Date of Award
Rollins Access Only
Honors Bachelor of Arts
Dr. Ellane Park
Dr. Laurel Habgood
Dr. Pedro Bernal
Photoactive gold nanoparticles (Au NPs) have the potential to revolutionize cancer diagnostics and therapies by providing a simple and reliable method for attachment of a target biomolecule to the nanoparticle surface. Gold nanoparticles are first functionalized by a self-assembled monolayer (SAM) that is photoactive and serves as a platform to graft any biomolecule of choice upon light exposure. This method shows advantages over conventional synthesis by the simplicity of the procedure, the use of UV light as a green “reagent”, and the diversity of molecules that can be attached with little or no modification. In order for the nanoparticles to be biocompatible, they must be non-toxic and soluble in aqueous solution. At the same time, the photografting capability of the gold nanoparticle should be maximized. With these goals in mind, three novel systems of photoactive gold nanoparticles with mixed monolayers are proposed. The suggested procedures are assessed on their advantages and potential drawbacks with regards to ligand synthesis, nanoparticle synthesis, and overall photografting ability. The utilization of mixed-monolayers for combining advantageous properties in a single system is a paradigm that can lead to improvements in nanoparticle design with the goal of bringing photoactive gold nanoparticles into the clinical realm.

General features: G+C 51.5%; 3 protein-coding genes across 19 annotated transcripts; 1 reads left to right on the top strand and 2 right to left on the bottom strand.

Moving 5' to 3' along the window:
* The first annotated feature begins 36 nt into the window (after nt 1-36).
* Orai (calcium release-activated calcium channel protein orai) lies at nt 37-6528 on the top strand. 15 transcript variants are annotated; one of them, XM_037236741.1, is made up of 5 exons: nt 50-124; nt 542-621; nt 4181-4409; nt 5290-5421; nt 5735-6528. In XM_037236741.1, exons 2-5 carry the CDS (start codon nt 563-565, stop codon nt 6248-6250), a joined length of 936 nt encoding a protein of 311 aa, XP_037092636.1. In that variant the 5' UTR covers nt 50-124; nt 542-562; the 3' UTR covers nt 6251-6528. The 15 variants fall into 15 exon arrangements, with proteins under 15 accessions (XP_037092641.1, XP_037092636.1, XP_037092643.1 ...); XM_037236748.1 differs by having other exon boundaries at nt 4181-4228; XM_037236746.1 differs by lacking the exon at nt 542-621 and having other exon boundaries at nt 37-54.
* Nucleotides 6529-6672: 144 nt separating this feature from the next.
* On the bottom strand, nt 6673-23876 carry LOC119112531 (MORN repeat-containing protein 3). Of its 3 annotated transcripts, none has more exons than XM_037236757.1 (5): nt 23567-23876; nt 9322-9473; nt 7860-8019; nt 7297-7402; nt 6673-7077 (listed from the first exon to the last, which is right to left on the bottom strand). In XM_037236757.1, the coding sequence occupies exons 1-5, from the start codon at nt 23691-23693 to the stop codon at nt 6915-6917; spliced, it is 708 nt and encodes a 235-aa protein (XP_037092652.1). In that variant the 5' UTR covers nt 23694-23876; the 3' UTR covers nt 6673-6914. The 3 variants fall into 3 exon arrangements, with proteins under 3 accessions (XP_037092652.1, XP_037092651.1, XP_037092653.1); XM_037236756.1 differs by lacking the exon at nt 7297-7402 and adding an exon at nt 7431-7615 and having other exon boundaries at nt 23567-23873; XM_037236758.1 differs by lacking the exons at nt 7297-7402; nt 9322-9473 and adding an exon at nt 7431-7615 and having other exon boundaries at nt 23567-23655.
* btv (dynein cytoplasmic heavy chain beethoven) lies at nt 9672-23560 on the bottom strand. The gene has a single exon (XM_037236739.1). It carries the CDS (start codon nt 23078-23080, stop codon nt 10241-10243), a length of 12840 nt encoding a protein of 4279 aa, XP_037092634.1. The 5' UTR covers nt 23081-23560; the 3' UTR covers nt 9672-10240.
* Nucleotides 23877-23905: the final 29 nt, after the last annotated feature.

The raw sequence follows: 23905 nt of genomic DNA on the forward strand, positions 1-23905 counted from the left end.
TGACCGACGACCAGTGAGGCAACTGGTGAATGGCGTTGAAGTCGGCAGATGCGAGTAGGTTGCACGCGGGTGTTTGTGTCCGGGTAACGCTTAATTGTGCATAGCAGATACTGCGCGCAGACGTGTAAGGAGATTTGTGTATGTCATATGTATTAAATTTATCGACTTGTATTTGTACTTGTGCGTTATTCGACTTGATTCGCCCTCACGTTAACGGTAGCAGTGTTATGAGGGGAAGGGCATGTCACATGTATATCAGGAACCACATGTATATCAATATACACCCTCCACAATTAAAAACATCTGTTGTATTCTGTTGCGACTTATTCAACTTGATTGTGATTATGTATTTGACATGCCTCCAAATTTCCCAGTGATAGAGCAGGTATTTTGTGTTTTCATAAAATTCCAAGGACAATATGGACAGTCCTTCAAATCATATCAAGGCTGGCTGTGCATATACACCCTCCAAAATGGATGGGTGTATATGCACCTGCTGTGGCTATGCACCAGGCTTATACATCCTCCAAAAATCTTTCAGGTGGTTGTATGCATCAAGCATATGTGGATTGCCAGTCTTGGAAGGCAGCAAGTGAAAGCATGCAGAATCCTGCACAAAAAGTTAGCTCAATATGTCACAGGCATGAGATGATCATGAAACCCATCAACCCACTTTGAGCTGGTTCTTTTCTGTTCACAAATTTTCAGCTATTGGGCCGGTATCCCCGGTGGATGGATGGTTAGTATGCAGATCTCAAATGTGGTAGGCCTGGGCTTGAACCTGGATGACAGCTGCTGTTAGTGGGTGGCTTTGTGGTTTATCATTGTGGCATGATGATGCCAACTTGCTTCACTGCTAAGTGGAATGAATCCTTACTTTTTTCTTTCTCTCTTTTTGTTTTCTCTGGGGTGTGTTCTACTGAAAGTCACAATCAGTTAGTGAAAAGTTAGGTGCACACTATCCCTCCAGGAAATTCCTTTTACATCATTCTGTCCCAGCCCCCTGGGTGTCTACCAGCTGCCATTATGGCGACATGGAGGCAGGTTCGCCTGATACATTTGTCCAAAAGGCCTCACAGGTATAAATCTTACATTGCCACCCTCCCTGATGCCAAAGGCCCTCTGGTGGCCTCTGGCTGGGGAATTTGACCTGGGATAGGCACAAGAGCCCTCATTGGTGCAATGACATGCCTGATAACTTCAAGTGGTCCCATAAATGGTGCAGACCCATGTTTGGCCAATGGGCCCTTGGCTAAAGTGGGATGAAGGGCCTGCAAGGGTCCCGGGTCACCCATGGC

Musri, Ibrahim, "Synthesis of photoactive biocompatible gold nanoparticles with mixed monolayers" (2016). Honors Program Theses. 27.
Available for download on Saturday, April 20, 2019